It’s hard to be a hitman. The hours are unpredictable, the people are seedy, and sometimes you can’t even get a decent cup of tea.
In Harold Pinter’s 1960 play The Dumb Waiter, which opened at the Michael Pilch Studio in Week 6 of Hilary term, we see just how poorly our criminal brethren are treated on the job. Disgusting basement? Check. No gas for the kettle? Check. Cryptic instructions from a mysteriously absent boss? Double check. The lack of workplace protection laws is appalling.
The new production, directed by Alex Foster and Alex Hopkins-McQuillan, runs for a tense 50 minutes. Two hitmen, Ben (Noah Radcliffe-Adams) and Gus (Henry Calcutt) lounge on beds in a basement in Birmingham, waiting for their victim to arrive. Each has a revolver under his pillow. They are restless. Ben tries to ignore Gus’s steady stream of jabber, which ranges through everything from football to dishware. But the two men aren’t alone for long. They begin to receive strange messages through the basement dumbwaiter – scraps of paper demanding, oddly enough, Greek food. And steak and chips, and tea, and scampi, which, of course, Ben and Gus haven’t got. As the two men try to make sense of their situation, and claustrophobia sets in, it seems less and less likely that Ben and Gus will ever slay their victim. They might just murder each other first.
This is a black-box production, with audience members seated on three sides. The set is sparse, with only a couple of beds, a chair, and the omnipresent dumbwaiter, looming at the back of the basement like a vulture. Meanwhile, as the show proceeds, Ben and Gus litter the set with all sorts of detritus. It’s fun to watch (in the way that chaos is always fun to watch): food wrappers and cigarette boxes, newspaper pages, and Eccles-cake crumbs are scattered like confetti. It’s an effective stage image. The set gets messy as Ben and Gus get antsy.
This is my first time witnessing the directorial duo of Foster and Hopkins-McQuillan, having missed out on Quartet last term. Their style in The Dumb Waiter is by turns understated and overwhelming. If you’ve ever seen one cat grooming another, then inexplicably baring his teeth and trying to rip his buddy’s ear off, you have a good idea of how quickly the emotional stakes change in this play. Sometimes Ben and Gus glare at each other wordlessly for minutes. Moments later, they’re shouting, and nearby audience members seem in danger of catching a fist to the face. The rapid back-and-forth between these extremes is exhausting; yet it’s also magnetic, tracing Pinter’s script in all its weirdness.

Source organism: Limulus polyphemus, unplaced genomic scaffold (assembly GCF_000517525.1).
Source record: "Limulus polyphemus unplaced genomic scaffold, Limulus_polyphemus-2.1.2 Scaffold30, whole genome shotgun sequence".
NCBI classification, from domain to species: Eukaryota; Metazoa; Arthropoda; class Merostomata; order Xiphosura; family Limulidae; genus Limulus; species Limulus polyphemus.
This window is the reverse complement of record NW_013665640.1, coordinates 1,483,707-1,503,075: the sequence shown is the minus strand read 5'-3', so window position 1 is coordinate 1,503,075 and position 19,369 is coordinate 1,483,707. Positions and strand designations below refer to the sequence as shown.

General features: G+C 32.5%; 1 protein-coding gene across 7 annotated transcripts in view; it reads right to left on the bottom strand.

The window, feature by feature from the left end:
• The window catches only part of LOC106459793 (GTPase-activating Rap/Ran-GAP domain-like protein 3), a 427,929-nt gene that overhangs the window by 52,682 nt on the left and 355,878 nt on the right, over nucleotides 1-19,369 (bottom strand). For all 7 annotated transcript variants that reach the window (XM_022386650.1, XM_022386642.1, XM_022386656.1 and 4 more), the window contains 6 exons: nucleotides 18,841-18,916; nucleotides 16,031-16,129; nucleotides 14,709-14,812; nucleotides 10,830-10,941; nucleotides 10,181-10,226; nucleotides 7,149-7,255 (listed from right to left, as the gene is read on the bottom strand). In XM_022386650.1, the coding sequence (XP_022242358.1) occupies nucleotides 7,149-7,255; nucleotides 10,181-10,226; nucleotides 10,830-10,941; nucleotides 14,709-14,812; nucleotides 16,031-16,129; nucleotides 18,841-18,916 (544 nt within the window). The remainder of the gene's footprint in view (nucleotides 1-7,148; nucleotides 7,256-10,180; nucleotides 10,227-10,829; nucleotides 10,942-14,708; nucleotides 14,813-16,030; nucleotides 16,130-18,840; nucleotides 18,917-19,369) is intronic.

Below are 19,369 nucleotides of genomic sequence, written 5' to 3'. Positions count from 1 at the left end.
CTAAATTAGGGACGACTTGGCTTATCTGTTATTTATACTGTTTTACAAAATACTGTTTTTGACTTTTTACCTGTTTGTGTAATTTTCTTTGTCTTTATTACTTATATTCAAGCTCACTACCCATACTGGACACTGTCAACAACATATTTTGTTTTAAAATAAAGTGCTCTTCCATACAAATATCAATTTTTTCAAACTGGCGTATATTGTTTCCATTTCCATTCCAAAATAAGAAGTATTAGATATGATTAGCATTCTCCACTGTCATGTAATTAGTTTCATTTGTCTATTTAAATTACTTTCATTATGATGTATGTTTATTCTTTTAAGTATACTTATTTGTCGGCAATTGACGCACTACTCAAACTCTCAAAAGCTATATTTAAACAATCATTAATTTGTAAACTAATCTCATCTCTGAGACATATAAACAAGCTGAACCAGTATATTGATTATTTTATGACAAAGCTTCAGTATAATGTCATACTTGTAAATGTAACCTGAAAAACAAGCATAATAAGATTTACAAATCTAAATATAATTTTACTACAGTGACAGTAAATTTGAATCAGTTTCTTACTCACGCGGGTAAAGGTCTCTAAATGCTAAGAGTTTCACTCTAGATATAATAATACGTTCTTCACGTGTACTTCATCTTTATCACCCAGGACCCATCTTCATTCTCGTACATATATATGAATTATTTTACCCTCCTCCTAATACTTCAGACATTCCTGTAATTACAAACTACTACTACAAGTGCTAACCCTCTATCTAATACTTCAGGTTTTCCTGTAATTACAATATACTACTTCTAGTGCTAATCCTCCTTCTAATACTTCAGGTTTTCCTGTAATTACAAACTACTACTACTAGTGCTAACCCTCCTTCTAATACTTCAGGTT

And this is a difficult script to work with. Pinter is a master of dialect, drawing attention to the linguistic quirks of each character – Ben and Gus have a heated debate about whether one “lights the kettle” or “puts on the kettle” – but it’s never easy for an actor to adopt a language he’s unfamiliar with. It’s all the more impressive, then, that these actors never skip a beat. Radcliffe-Adams as Ben is vaguely cockney, hunching over his newspaper and exclaiming “cor!” at intervals. He’s a master of body language; even as he quietly lurches around the stage, the tension in his shoulders speaks to Ben’s muted anxieties. Meanwhile, Calcutt as Gus is all fluttery hands and nervous laughs, a very unlikely hitman. He’s effete, but Calcutt doesn’t make him a caricature; instead, we witness the very real moral qualms of a brutal killer who doesn’t see himself as, well, a brutal killer.
The Dumb Waiter is a wild ride. From a script that is basically Waiting for Godot meets The Odd Couple, this team has sculpted a tight production that will leave you thinking, even as you flee the small theatre with something like relief. You get to leave the cramped basement room, but Ben and Gus? They don’t have the option. It makes you wonder if – were you held in a musty basement, fed impossible instructions, and forced to wait, and wait, and wait – you’d start acting dumb too. And dumb, as we learn, can be dangerous.